Sudan: Counter-revolutionary violence brings humanitarian disaster

By Sam Casey

In 2019 the Sudanese masses rose up in a mass revolutionary movement, sweeping away the President of nearly 30 years Omar al-Bashir, whose rule was marked by conflict, oppression and economic crisis. This uprising, led in large part by women and young people, inspired the world and posed for a time the question of a society ruled by the masses themselves – rather than another regime of elites. 

Eruption of counterrevolutionary war

Today, however, Sudan has fallen into the depths of a brutal civil war in which the working class and poor masses of the country are the victims. A horrific humanitarian crisis has developed – with ten million people displaced, thousands killed and an emerging famine threatening the lives of millions more. More than 3.6 million children are facing acute malnourishment and the country’s healthcare system has collapsed.

The current crisis has its roots in how the revolution of 2019 ended. The political vacuum created by al-Bashir’s downfall was filled through a counterrevolutionary coup in 2021, when an uneasy alliance between the Sudanese army and the Rapid Support Forces (RSF) – a brutal paramilitary militia – pushed aside the puppet transitional government.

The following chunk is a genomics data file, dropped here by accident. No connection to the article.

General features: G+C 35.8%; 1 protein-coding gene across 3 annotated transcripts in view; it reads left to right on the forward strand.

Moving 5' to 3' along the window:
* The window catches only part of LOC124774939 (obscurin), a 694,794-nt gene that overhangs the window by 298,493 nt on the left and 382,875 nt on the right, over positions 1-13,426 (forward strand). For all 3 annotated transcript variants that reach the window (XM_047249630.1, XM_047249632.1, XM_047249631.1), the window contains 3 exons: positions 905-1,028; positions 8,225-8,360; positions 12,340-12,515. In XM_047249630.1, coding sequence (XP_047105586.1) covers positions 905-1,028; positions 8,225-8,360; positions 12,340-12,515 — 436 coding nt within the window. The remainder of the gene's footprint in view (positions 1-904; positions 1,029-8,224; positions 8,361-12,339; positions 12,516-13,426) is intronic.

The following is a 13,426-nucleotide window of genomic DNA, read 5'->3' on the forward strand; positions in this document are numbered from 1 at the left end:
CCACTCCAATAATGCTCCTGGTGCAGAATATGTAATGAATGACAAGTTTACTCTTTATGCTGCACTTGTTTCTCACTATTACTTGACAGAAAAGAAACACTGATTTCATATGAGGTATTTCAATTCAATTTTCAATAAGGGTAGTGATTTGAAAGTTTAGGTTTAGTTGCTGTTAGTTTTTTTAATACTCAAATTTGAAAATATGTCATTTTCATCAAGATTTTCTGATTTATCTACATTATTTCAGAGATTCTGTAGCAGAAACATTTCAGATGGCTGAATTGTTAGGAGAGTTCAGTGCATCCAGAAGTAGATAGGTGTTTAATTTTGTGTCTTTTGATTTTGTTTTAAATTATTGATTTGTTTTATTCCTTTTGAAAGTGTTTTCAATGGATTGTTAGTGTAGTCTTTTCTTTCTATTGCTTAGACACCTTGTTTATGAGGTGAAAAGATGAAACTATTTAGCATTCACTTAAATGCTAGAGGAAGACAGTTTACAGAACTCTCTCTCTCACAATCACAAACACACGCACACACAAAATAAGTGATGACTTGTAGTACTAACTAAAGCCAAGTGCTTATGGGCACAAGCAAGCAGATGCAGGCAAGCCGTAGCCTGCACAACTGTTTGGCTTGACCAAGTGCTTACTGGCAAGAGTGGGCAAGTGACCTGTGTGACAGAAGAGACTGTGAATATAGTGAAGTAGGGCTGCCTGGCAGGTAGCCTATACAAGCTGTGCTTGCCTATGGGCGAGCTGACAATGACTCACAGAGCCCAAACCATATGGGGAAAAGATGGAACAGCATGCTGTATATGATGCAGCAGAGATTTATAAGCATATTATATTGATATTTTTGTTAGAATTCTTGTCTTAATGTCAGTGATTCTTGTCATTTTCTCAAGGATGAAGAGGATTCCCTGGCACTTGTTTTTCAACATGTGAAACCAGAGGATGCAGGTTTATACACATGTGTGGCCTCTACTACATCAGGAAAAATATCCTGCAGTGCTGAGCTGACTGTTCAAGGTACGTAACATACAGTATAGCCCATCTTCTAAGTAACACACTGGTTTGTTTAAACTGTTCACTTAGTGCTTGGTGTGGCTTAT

After that, the leaders of the army and the RSF, Burhan and Hemedti, jostled for control, eventually erupting in open conflict last year. In reality, this is a conflict between opposing gangster militias that enrich themselves from the suffering of the masses while leaning on different imperialist powers to shore up their positions. 

Imperialism’s bloody hand

The RSF has served as the frontline forces of reaction, massacring protests during the revolution and engaging in a series of slaughters throughout Darfur – where it has been reported that villagers are being abducted and forced into slavery. The United Arab Emirates (UAE) is linked with the RSF, who it provides with funding as well as logistics and military equipment. In return, the paramilitary secures access to gold and other natural resources there, which enrich the UAE’s billionaire elite.

Western imperialism supported the counterrevolution, desperate to put a lid on the revolution of 2019 to maintain a firm grip on Sudan. The US and Britain have happily supported mass murderers, hoping to use them to push back against the influence of their geopolitical rivals like Russia (which has forged closer ties with military leaders across the Sahel). From the beginning of the Sudanese revolution, all regional powers and imperialist forces were aligned against the Sudanese masses in their struggle for freedom and an end to poverty and rule by gangsters, fearing that a people’s revolution could spread to threaten their own positions. 

Solidarity with the Sudanese people

It is true that they have much to fear. The revolution of 2019 showed the power that a united movement of working-class and oppressed people can have, and it is only this force that can bring an end to this horrifying violence. The tragedy is that this movement did not result in the working class and poor taking power and seizing the wealth and resources of Sudan, as a step towards building a democratic socialist Sudan, with the rights of all minorities guaranteed. 

Working-class and young people around the world have protested in solidarity with the Sudanese masses, linking their struggle to that of Palestinian people and all those facing state violence backed by imperialism.

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